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Gonzalez found guilty of murder charge in death of his stepfather

Leonardo Adrian Gonzalez facing murder charge

Leonardo Adrian Gonzalez was found guilty of murder in connection with the stabbing death of his stepfather.

Following a two-day trial, a Talladega County jury of six women and six men needed less than an hour Thursday to come back with a guilty verdict in the trial of a Talladega man accused of murdering his stepfather in 2017.

Leonardo Adrian Gonzalez, 31, now faces 10 to 99 years in prison. He will be sentenced April 7 at 11 a.m. by Circuit Judge Chad Woodruff.

Gonzalez killed Dario Lopez on July 7, 2017, by stabbing him repeatedly with a steak knife borrowed from a neighbor and a pair of scissors.

According to his own testimony, Gonzalez had traveled to South Carolina the day before for a court appearance in North Carolina regarding a domestic violence complaint brought against him by the mother of his children. Gonzalez returned to Talladega, and a neighbor testified that he heard Gonzalez and Lopez arguing about a dog, although the neighbor said he didn’t speak Spanish and could not provide any further details.

Based on his testimony and evidence at the scene, Gonzalez had first attempted to strangle one of the family dogs with hands, then ended up stabbing her with the scissors.

He then went to the house of another neighbor and asked to borrow the steak knife.

According to the medical evidence, Lopez was stabbed repeatedly in the head, neck, back and chest, and had defensive wounds on his hands. Most of the wounds would likely not have been fatal on their own, but one penetrated the subclavian artery and vein, then punctured one of his lungs.

Gonzalez eventually broke the handle off the steak knife and used the scissors that he had attacked the dog with earlier.

Lopez called 911 and was able to tell the dispatcher that he had been stabbed by his stepson, then named his attacker. He also repeatedly told the dispatcher that he was dying. Once the officers arrived, he asked for water several times, a sign that he was bleeding to death, according to the medical evidence.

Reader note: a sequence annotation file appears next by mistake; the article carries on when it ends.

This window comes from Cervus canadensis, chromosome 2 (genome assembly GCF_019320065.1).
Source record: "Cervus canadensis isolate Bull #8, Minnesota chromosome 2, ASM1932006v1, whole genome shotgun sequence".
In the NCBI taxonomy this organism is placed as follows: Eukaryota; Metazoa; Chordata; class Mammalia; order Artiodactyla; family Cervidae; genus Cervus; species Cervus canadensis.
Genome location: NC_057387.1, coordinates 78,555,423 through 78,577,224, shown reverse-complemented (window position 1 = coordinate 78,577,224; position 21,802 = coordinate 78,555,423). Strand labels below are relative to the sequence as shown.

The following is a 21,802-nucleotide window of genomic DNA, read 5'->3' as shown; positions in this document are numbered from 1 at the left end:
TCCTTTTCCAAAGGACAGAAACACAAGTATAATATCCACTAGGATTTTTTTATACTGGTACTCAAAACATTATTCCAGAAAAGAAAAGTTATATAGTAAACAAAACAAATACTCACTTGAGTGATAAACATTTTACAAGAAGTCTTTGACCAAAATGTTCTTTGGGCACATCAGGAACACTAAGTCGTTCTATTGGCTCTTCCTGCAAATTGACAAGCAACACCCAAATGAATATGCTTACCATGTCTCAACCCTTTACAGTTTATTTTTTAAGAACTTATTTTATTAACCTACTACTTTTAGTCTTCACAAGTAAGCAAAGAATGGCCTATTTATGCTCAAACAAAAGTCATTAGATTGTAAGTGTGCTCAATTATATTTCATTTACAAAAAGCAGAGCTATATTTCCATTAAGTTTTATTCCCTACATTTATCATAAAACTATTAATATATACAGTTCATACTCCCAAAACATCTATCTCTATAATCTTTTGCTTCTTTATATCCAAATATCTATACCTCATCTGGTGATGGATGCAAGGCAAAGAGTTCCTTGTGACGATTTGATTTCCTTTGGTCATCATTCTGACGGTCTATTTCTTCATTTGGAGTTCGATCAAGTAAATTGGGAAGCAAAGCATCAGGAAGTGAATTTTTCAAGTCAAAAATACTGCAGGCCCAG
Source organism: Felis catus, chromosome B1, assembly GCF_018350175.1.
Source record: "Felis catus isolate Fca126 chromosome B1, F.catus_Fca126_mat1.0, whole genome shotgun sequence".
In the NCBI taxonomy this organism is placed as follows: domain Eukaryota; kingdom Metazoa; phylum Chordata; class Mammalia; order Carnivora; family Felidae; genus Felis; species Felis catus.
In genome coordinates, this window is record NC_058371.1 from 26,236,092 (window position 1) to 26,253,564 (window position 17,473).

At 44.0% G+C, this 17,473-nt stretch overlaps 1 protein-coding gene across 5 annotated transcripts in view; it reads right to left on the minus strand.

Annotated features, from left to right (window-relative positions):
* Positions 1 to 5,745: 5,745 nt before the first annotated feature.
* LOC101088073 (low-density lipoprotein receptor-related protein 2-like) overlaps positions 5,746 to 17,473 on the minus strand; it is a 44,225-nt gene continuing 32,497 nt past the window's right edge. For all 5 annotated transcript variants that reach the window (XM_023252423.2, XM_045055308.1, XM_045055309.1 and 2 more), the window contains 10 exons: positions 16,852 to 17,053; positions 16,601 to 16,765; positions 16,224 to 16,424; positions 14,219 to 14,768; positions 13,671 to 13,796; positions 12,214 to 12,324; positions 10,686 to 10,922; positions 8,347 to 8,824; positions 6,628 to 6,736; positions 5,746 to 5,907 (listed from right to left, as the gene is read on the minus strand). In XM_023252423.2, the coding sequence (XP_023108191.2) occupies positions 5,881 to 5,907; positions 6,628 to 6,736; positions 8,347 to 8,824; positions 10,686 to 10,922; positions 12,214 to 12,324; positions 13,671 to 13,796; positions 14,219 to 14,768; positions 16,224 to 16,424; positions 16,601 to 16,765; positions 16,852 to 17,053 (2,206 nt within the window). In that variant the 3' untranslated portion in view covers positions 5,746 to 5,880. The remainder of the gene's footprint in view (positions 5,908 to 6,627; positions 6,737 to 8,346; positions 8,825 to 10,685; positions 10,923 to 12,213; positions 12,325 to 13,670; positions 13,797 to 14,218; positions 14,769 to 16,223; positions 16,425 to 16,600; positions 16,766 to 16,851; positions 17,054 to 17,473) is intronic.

Although he had a cell phone with him, Gonzalez ran back to the neighbors he had borrowed the steak knife from and demanded that they call 911 as soon as possible. He was still next door when the police arrived.

Gonzales used a highly unusual defense at trial, saying that while driving back from the Carolinas, vapor had begun to come out of the vents of his Chevrolet pickup truck. Based on a later recall and a couple of articles he read on the internet, he said he had concluded that Freon was leaking from the truck’s air conditioner and blowing into the cab of his truck.

As a result of the Freon leak, possibly in combination with a then-undiagnosed hypothyroid condition, he became temporarily delusional and subject to hallucinations. He said he believed the spirit of his recently deceased mother-in-law had become trapped in the dog, and he had to kill the dog to release the spirit. Then, he testified, he realized that Jesus had become manifest within him, and that his stepfather was a demon who knew when Christ would manifest and was planning to kill him.

Gonzalez testified Lopez was a wonderful man who had raised him as his own. He also admitted stabbing him, but Gonzalez refused to say that he had actually killed him. Instead, he admitted to viciously attacking him but pointing out that he had died at the hospital some hours later.

The state recalled the medical examiner Thursday morning as a rebuttal witness to Gonzalez’s testimony. Dr. Stephen Boudroux explained to the jury that Freon equivalents (the substance with the proprietary name Freon has been banned in most countries since the late 1980s) can cause light-headedness and dizziness for a very brief period of time, and continued use will eventually result in the user passing out. Exposure to very large amounts over a prolonged period of time can result in death, which he said he has seen twice. The effects come from cutting off oxygen to the brain.

Freon is not an intoxicant, however, and there is no evidence that it causes psychosis.

Gonzalez’s attorneys had filed a plea of not guilty by reason of severe mental disease or defect early in the case, but that plea was withdrawn at Gonzales’s insistence.

The case was investigated by the Talladega Police Department. Talladega County District Attorney Steve Giddens and Chief Assistant District Attorney Christina Kilgore prosecuted the case.

Gonzalez was defended by attorneys Laurie Andrejeski and Mark Nelson.

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